Wright v. Insight Pharmaceuticals, LLC et al

Filing 39

OPINION AND ORDER granting 35 Motion for summary judgment. The Clerk shall enter judgment in favor of defendants and against plaintiff. The First Amended Complaint is dismissed with prejudice. The Clerk is further directed to terminate all deadlines and to close the file. Signed by Judge John E. Steele on 9/28/2017. (RKR)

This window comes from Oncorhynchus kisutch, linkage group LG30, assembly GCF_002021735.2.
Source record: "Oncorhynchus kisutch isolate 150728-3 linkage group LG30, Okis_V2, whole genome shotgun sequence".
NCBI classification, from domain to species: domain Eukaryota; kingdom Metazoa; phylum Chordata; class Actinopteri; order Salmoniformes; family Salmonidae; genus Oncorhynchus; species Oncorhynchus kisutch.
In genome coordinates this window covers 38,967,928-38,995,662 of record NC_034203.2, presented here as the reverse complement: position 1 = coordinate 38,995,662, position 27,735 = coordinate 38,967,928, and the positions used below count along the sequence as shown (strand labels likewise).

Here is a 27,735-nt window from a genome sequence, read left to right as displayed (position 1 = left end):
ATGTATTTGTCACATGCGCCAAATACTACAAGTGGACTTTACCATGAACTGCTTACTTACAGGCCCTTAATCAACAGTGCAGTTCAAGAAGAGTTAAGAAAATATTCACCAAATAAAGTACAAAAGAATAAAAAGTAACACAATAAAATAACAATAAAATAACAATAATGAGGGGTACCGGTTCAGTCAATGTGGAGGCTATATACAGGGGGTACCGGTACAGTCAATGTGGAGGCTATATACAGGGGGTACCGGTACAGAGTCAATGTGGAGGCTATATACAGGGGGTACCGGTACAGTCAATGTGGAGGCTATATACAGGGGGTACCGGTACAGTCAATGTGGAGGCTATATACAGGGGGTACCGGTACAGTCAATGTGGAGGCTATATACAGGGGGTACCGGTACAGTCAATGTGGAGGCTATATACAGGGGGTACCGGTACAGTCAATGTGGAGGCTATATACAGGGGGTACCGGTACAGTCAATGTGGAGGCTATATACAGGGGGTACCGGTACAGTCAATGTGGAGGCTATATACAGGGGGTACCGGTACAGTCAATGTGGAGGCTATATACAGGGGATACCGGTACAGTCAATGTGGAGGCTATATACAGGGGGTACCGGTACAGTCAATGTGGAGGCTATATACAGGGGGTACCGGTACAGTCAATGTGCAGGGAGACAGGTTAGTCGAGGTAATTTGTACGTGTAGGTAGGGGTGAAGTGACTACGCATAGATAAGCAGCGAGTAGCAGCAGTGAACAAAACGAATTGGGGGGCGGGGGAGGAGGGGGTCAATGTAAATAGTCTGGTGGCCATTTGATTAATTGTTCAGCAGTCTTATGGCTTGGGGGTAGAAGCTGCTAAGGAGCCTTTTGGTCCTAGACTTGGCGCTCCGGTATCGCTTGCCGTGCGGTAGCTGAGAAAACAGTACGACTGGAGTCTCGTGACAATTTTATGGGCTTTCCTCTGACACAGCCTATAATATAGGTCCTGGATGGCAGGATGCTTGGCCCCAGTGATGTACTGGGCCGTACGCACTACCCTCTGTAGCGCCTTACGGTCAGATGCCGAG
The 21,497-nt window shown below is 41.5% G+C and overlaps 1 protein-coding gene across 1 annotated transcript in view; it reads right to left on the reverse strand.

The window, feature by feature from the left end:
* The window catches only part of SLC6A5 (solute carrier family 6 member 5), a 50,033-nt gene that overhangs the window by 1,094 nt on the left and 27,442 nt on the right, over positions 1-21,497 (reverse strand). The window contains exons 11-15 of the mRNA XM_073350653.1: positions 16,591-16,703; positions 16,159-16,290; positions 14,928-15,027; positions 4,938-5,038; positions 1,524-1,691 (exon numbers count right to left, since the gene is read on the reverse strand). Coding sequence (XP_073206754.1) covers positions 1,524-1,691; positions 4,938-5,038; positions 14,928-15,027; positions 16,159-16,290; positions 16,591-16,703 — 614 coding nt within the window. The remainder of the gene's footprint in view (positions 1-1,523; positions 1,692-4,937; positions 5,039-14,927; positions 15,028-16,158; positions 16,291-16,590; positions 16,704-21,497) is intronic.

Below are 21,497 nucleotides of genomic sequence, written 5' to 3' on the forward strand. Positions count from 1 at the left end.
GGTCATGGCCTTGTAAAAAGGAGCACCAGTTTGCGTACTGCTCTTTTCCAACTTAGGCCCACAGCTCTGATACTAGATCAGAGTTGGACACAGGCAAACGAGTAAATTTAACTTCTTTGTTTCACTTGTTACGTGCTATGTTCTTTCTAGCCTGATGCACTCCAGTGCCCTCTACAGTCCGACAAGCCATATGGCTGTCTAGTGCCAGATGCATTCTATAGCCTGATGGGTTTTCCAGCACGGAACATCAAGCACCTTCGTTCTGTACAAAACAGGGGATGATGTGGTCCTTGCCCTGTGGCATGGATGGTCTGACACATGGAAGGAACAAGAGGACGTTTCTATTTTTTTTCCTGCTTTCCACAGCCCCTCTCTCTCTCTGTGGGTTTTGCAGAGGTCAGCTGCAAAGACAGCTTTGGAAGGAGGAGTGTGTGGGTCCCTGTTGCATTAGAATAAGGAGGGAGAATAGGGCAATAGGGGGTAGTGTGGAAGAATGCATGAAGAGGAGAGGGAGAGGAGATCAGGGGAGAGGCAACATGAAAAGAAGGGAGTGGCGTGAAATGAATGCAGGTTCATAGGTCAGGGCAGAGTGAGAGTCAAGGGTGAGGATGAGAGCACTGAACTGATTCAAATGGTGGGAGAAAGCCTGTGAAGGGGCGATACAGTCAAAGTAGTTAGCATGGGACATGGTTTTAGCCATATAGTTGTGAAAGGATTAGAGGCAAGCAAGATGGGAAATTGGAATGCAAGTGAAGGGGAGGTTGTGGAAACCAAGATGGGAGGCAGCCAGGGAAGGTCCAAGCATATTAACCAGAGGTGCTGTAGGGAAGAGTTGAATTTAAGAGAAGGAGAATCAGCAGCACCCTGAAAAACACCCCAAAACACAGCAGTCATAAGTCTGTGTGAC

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UNITED STATES DISTRICT COURT MIDDLE DISTRICT OF FLORIDA FORT MYERS DIVISION KARA WRIGHT, as Personal Representative of Jane Doe 1, a minor child, and Jane Doe 2, a minor child, Plaintiff, v. Case No: 2:16-cv-547-FtM-99MRM INSIGHT PHARMACEUTICALS, LLC, a Delaware Limited Liability Company and WALMART STORES, INC., a Delaware corporation, Defendants. OPINION AND ORDER This matter comes before the Court on the defendant’s Motion for Summary Judgment (Doc. #35) filed on August 21, 2017. Finding no response, the Court directed plaintiff to file a response or the motion would be deemed unopposed and summary judgment granted in favor of defendants if appropriate. No response was filed, and the extended time to respond has expired. I. Summary judgment is appropriate only when the Court is satisfied that “there is no genuine dispute as to any material fact and that the movant is entitled to judgment as a matter of law.” Fed. R. Civ. P. 56(a). “An issue of fact is ‘genuine’ if the record taken as a whole could lead a rational trier of fact to find for the nonmoving party.” Baby Buddies, Inc. v. Toys “R” Us, Inc., 611 F.3d 1308, 1314 (11th Cir. 2010). A fact is “material” if it may affect the outcome of the suit under governing law. Anderson v. Liberty Lobby, Inc., 477 U.S. 242, 248 (1986). The motion must be supported by citing to materials in the record, or or by showing that the nonmoving party cannot produce admissible evidence. Fed. R. Civ. P. 56(c)(1). If a party fails to properly respond, the Court may consider the facts undisputed and “grant summary judgment if the motion and supporting materials--including the facts considered undisputed-show that the movant is entitled to it. . . .” 56(e). Fed. R. Civ. P. The “complete failure of proof concerning an essential element of the nonmoving party’s case necessarily renders all other facts immaterial.” Celotex Corp. v. Catrett, 477 U.S. 317, 323 (1986). In such a case, the moving party is “entitled to a judgment as a matter of law”, much like a directed verdict under Fed. R. Civ. P. 50(a). Id. (citing Anderson v. Liberty Lobby, Inc., 477 U.S. 242, 250 (1986)). II. Plaintiff Kara Wright, as personal representative of Jane Doe 1 and Jane Doe 2 (Wright or plaintiff), both minor children, initiated her Complaint (Doc. #1) against defendants Insight Pharmaceuticals, LLC (Insight) and Wal-Mart Stores, Inc. (Wal- 2 Mart) (collectively defendants) on July 8, 2016. In the operative First Amended Complaint (Doc. #16) plaintiff seeks damages under a theory of strict liability (Counts I through III), and also under a theory of negligence (Counts IV through VI) for an allegedly defective product. Defendants filed their Answer, Affirmative Defenses (Doc. #32) after entry of the Court’s Opinion and Order (Doc. #31) denying a motion to dismiss based on a statute of limitations argument. In the First Amended Complaint, plaintiff alleges that the product Gentle Naturals Cradle Cap Treatment (product) was designed, manufactured, assembled, and inspected by Insight for treating infant cradle cap. Plaintiff purchased the product from the retailer Wal-Mart in its original container and firmly sealed. Plaintiff alleges photosensitive that reactions the to minor the children product suffered resulting adverse from the combination of the product on their skin and exposure to sunlight, and that they have a permanent loss of pigmentation in the affected areas. Plaintiff alleges that the product was defective in its design, manufacture, production, advertising, sale, and warnings rendering it unsafe for its intended use. Plaintiff also alleges as to Insight, defective design with the packaging and labeling of the product, and a failure to warn. Plaintiff alleges negligence by both defendants for presenting a product to the public for a foreseeable use and with a reasonable foreseeable danger of injury. 3 Plaintiff further alleges negligence on the part of Insight for the design and manufacturing of the product, and the failure to warn. Plaintiff’s disclosure of expert reports was due on August 2, 2017, with defendant’s disclosure due on September 5, 2017. discovery deadline expires on October 10, 2017. Declaration of Jenny A. Mendelsohn (Doc. (Doc. #30.) #36), counsel The By for defendants states that plaintiff did not seek any discovery after serving interrogatories, and failed to disclose any experts by the deadline to do so. Plaintiff does not dispute that no expert report is available. III. “In order to hold a manufacturer liable on the theory of strict liability in tort, the user must establish the manufacturer’s relationship to the product in question, the defect and unreasonably dangerous condition of the product, and the existence of the proximate causal connection between such condition and the user's injuries or damages.” West v. Caterpillar Tractor Co., 336 So. 2d 80, 87 (Fla. 1976). retailer is also defective product. subject to strict A nonmanufacturing liability for an alleged Visnoski v. J.C. Penney Co., 477 So. 2d 29, 29 (Fla. 2d DCA 1985); Faddish v. Buffalo Pumps, 881 F. Supp. 2d 1361, 1370 (S.D. Fla. 2012). For a claim based on a theory of negligent design, manufacturing or the failure to provide adequate warnings, 4 plaintiff must show that defendants owed a duty of care, that was breached, and the breach was a proximate cause of plaintiff’s injury, and mostly importantly that defective or unreasonably dangerous. the product itself was Cooper v. Old Williamsburg Candle Corp., 653 F. Supp. 2d 1220, 1226 (M.D. Fla. 2009). For both the strict liability claims and the negligence claims, plaintiff bears the burden of proof to show that the product was defective, Vela v. Sears Holding Corp., No. 10-CV24011, 2011 WL 4737056, at *3 (S.D. Fla. Oct. 6, 2011), and a defect must be proven by expert testimony, Savage v. Danek Med., Inc., 31 F. Supp. 2d 980, 983 (M.D. Fla.), aff'd, 202 F.3d 288 (11th Cir. 1999); Payne v. C.R. Bard, Inc., No. 6:11-CV-1582-ORL37, 2014 WL 1887297, at *2 (M.D. Fla. May 12, 2014), aff'd, 606 F. App'x 940 (11th Cir. 2015). Without a sufficient showing of a particular element, summary judgment is properly entered against a nonmoving plaintiff. Rink v. Cheminova, Inc., 400 F.3d 1286, 1295 (11th Cir. 2005). In this case, plaintiff presented no evidence to support her burden as to any elements by failing to respond and failing to timely disclose an expert. Without any expert testimony or the potential for expert testimony at trial, the Court must grant summary judgment in favor of defendants. Accordingly, it is now ORDERED: 5 1. Defendant’s Motion for Summary Judgment (Doc. #35) is GRANTED. 2. The Clerk shall enter judgment in favor of defendants and against plaintiff. prejudice. The First Amended Complaint is dismissed with The Clerk is further directed to terminate all pending motions and deadlines as moot, and close the file. DONE AND ORDERED at Fort Myers, Florida, this September, 2017. Copies: Counsel of record 6 28th day of